In a very long and thoughtful article on racism today and its relation to Barack Obama, Ta-Nehisi Coates points out that the first Black president has carefully avoided discussion of race, although, naturally, racism is a central factor in everything about the way his presidency has played out. Coates doesn’t blast Obama for this avoidance, but neither does he ignore the consequences. He writes:
“Whatever the political intelligence of this calculus, it has broad and deep consequences. The most obvious result is that it prevents Obama from directly addressing America’s racial history, or saying anything meaningful about present issues tinged by race, such as mass incarceration or the drug war. There have been calls for Obama to take a softer line on state-level legalization of marijuana or even to stand for legalization himself. Indeed, there is no small amount of inconsistency in our black president’s either ignoring or upholding harsh drug laws that every day injure the prospects of young black men—laws that could have ended his own, had he been of another social class and arrested for the marijuana use he openly discusses.”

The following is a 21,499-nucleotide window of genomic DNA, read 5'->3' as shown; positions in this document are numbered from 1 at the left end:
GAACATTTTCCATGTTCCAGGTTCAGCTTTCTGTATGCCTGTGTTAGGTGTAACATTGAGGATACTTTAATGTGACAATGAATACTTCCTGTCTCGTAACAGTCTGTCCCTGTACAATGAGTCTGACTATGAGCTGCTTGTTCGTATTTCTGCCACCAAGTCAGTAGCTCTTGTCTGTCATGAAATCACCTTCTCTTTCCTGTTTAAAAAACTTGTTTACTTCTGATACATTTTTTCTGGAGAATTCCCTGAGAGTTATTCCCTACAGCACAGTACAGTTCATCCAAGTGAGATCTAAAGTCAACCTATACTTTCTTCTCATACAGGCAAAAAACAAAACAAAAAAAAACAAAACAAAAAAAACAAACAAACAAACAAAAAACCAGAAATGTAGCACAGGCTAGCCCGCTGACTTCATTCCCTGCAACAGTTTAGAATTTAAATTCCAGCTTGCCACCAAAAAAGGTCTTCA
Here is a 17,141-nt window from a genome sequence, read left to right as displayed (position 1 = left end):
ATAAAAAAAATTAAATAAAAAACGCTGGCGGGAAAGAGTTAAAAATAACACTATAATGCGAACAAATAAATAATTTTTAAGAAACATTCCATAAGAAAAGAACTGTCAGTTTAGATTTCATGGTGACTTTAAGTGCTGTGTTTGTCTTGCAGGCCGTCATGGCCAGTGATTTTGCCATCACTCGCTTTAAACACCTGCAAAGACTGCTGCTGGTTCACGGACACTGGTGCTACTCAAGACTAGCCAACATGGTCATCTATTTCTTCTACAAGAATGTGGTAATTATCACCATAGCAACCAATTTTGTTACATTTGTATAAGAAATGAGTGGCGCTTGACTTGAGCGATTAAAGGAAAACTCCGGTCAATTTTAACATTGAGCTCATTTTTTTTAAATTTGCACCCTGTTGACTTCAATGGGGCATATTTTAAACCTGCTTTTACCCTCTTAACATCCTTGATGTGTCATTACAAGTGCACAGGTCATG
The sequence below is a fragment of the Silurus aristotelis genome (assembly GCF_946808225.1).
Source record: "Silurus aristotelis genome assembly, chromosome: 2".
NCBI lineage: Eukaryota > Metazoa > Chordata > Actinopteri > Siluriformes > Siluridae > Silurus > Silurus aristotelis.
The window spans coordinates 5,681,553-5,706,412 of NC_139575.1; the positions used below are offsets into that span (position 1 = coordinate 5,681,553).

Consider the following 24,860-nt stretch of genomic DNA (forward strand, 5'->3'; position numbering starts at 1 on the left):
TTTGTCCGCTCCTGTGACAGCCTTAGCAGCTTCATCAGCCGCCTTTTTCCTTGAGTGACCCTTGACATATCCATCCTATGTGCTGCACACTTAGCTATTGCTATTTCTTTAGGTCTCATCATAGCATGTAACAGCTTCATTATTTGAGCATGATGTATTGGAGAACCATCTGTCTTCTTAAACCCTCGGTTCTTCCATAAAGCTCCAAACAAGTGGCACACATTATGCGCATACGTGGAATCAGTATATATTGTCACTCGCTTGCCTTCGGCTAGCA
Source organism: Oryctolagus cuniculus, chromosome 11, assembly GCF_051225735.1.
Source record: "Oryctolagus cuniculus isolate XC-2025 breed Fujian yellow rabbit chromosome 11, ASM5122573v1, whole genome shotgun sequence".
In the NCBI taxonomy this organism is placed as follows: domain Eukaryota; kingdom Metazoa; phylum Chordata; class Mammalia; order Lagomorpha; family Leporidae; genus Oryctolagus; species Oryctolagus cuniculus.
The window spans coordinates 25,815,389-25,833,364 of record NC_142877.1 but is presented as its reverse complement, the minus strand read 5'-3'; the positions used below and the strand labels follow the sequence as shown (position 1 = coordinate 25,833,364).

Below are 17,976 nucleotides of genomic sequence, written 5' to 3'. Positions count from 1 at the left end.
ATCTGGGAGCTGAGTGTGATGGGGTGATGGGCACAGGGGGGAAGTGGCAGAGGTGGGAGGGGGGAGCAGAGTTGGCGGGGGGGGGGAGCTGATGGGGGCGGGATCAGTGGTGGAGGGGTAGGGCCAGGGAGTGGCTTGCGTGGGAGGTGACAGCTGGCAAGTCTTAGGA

But there’s another Black president that’s worth watching right now. One that has decided not to avoid racial questions, but to confront them head on: Karen Lewis. She’s the dynamic new president of the Chicago Teachers Union. The CTU is in the fight of its life, against a mayor, Rahm Emmanuel, who is determined to crush them and implement the kind of neoliberal, business-oriented education “reform” that’s sweeping the nation. So in Obama’s home town, in an election year, Obama’s former chief of staff is doing battle with a union president who has decided to draw a line in the sand.
The CTU released a report that’s worth reading, titled “The Schools Chicago’s Students Deserve”. The report notes that, for example, 69% of African American students and 42% of Latino students in Chicago are currently attending segregated schools. The document makes specific anti-racist policy proposals, such as early childhood intervention, nurturing bilingual programs, and focusing on hiring and retaining teachers of color. CTU teachers have voted to give the leadership the authority to call a strike if need be. You can watch Karen Lewis discuss the latest negotiations here: http://www.youtube.com/watch?v=_vV6ZUBEsiY&feature=youtu.be. A balance sheet of this struggle is drawn well by Lee Sustar here. He writes:
“That’s why the CTU’s struggle in Chicago is so important. Four years after the financial crash of 2008, politicians and employers are still using high unemployment and tight budgets to try to permanently cripple organized labor while dismantling what remains of decent social services—and public education is in the crosshairs.”
Don’t expect Obama to step out in front when it comes to challenging racism. But there’s another president who is leading a fight that will make a huge material impact on the lives of students, teachers, and families of color in Chicago, and possibly, in the nation.